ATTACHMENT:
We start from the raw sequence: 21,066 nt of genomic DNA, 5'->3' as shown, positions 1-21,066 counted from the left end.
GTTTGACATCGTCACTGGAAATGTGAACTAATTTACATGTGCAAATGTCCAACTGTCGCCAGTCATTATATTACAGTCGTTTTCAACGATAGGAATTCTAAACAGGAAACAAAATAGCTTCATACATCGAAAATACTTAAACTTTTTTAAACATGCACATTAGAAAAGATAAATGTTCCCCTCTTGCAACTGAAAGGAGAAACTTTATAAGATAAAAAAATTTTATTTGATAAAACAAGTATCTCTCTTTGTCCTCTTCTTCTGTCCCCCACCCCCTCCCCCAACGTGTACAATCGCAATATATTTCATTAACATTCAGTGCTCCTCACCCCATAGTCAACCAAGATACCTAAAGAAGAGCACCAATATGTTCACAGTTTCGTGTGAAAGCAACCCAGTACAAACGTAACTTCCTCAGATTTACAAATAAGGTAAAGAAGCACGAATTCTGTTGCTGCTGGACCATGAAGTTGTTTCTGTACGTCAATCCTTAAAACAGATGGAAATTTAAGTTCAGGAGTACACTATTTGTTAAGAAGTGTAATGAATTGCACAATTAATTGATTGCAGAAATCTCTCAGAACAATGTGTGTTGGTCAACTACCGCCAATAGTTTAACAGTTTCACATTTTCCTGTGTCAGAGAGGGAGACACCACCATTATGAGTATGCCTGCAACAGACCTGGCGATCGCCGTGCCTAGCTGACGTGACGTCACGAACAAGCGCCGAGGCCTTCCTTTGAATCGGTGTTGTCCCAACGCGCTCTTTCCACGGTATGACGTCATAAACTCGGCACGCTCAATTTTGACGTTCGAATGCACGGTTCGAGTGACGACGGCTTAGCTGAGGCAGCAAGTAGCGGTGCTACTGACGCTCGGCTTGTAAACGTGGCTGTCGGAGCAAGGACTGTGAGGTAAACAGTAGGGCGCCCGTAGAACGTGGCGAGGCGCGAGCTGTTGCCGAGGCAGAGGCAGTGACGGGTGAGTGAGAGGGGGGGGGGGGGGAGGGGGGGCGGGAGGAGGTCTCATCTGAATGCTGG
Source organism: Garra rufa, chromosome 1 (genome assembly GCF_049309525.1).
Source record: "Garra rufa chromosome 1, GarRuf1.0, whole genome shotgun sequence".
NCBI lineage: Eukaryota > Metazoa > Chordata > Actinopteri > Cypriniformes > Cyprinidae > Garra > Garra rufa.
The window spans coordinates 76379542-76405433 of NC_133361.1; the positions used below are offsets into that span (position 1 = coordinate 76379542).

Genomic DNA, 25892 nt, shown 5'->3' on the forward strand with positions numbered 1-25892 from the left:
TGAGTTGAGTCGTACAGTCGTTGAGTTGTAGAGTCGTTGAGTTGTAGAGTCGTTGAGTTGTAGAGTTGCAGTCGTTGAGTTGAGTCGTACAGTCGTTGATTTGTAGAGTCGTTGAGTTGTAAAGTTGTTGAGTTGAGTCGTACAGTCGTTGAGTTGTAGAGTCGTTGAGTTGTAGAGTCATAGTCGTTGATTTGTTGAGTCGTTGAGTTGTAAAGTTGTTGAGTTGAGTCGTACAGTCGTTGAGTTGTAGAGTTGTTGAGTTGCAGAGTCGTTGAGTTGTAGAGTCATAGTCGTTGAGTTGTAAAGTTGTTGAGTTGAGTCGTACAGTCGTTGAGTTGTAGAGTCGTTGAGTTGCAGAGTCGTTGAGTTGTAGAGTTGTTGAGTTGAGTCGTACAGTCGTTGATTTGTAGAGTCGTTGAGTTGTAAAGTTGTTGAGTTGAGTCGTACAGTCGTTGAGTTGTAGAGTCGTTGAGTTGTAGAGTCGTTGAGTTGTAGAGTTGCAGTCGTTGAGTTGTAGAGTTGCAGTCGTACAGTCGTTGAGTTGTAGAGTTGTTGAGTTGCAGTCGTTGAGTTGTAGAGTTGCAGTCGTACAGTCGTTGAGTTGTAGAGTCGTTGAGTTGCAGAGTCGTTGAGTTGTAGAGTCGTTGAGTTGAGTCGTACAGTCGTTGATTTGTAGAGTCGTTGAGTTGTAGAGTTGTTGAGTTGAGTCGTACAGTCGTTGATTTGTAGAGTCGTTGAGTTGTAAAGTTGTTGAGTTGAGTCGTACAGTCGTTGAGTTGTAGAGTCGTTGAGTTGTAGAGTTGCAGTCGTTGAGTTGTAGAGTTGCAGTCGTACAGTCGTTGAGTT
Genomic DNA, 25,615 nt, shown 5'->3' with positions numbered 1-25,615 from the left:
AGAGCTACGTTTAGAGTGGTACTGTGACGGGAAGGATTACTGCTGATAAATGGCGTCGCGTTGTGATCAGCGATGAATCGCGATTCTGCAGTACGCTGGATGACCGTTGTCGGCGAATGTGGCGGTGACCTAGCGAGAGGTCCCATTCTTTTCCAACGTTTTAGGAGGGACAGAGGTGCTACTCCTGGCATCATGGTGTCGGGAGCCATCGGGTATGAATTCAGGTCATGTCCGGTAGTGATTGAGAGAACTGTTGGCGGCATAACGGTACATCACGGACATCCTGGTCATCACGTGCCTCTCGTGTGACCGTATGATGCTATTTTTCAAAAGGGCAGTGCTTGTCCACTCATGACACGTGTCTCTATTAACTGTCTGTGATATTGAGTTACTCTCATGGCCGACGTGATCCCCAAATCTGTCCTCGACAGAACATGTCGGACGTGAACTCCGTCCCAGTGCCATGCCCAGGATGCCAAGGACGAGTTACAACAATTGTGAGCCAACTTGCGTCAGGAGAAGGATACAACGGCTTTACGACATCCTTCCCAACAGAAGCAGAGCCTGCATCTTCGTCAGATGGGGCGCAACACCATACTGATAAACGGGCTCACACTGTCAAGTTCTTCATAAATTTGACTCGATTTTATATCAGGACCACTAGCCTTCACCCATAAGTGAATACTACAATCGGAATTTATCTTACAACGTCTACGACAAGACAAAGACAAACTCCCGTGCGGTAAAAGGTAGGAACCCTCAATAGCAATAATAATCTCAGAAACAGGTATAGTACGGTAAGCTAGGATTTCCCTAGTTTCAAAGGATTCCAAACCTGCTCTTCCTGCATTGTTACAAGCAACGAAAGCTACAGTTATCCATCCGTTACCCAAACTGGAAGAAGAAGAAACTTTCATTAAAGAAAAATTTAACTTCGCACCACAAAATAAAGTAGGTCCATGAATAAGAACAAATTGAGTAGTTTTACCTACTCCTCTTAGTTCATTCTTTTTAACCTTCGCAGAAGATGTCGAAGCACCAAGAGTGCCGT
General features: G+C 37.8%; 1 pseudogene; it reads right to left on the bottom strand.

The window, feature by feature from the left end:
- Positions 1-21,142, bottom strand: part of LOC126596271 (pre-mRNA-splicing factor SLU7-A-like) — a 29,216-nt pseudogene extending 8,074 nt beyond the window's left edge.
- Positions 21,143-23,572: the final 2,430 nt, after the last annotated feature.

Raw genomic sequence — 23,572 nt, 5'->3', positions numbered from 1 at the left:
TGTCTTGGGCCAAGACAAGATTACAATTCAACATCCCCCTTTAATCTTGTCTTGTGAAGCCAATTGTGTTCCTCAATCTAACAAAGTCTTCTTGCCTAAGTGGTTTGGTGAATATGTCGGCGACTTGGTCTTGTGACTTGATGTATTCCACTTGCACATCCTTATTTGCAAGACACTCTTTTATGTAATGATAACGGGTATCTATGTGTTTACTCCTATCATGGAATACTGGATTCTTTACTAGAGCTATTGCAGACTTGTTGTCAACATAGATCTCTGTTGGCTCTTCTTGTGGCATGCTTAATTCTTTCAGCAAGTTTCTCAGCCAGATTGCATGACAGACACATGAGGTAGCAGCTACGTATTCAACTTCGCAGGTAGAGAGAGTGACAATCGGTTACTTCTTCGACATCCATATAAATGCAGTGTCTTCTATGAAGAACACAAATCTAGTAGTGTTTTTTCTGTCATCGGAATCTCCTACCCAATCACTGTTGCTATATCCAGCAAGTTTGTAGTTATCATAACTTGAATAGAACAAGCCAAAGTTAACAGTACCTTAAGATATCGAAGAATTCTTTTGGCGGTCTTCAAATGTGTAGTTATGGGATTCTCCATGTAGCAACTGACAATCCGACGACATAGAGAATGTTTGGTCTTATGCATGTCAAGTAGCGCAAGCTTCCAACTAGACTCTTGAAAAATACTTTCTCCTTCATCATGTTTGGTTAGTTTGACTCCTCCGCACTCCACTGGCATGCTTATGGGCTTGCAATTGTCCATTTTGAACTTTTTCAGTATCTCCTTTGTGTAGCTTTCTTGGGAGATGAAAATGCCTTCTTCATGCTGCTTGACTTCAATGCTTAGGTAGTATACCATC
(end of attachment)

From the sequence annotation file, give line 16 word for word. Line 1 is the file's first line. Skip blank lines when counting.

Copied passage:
TGTCTTGGGCCAAGACAAGATTACAATTCAACATCCCCCTTTAATCTTGTCTTGTGAAGCCAATTGTGTTCCTCAATCTAACAAAGTCTTCTTGCCTAAGTGGTTTGGTGAATATGTCGGCGACTTGGTCTTGTGACTTGATGTATTCCACTTGCACATCCTTATTTGCAAGACACTCTTTTATGTAATGATAACGGGTATCTATGTGTTTACTCCTATCATGGAATACTGGATTCTTTACTAGAGCTATTGCAGACTTGTTGTCAACATAGATCTCTGTTGGCTCTTCTTGTGGCATGCTTAATTCTTTCAGCAAGTTTCTCAGCCAGATTGCATGACAGACACATGAGGTAGCAGCTACGTATTCAACTTCGCAGGTAGAGAGAGTGACAATCGGTTACTTCTTCGACATCCATATAAATGCAGTGTCTTCTATGAAGAACACAAATCTAGTAGTGTTTTTTCTGTCATCGGAATCTCCTACCCAATCACTGTTGCTATATCCAGCAAGTTTGTAGTTATCATAACTTGAATAGAACAAGCCAAAGTTAACAGTACCTTAAGATATCGAAGAATTCTTTTGGCGGTCTTCAAATGTGTAGTTATGGGATTCTCCATGTAGCAACTGACAATCCGACGACATAGAGAATGTTTGGTCTTATGCATGTCAAGTAGCGCAAGCTTCCAACTAGACTCTTGAAAAATACTTTCTCCTTCATCATGTTTGGTTAGTTTGACTCCTCCGCACTCCACTGGCATGCTTATGGGCTTGCAATTGTCCATTTTGAACTTTTTCAGTATCTCCTTTGTGTAGCTTTCTTGGGAGATGAAAATGCCTTCTTCATGCTGCTTGACTTCAATGCTTAGGTAGTATACCATC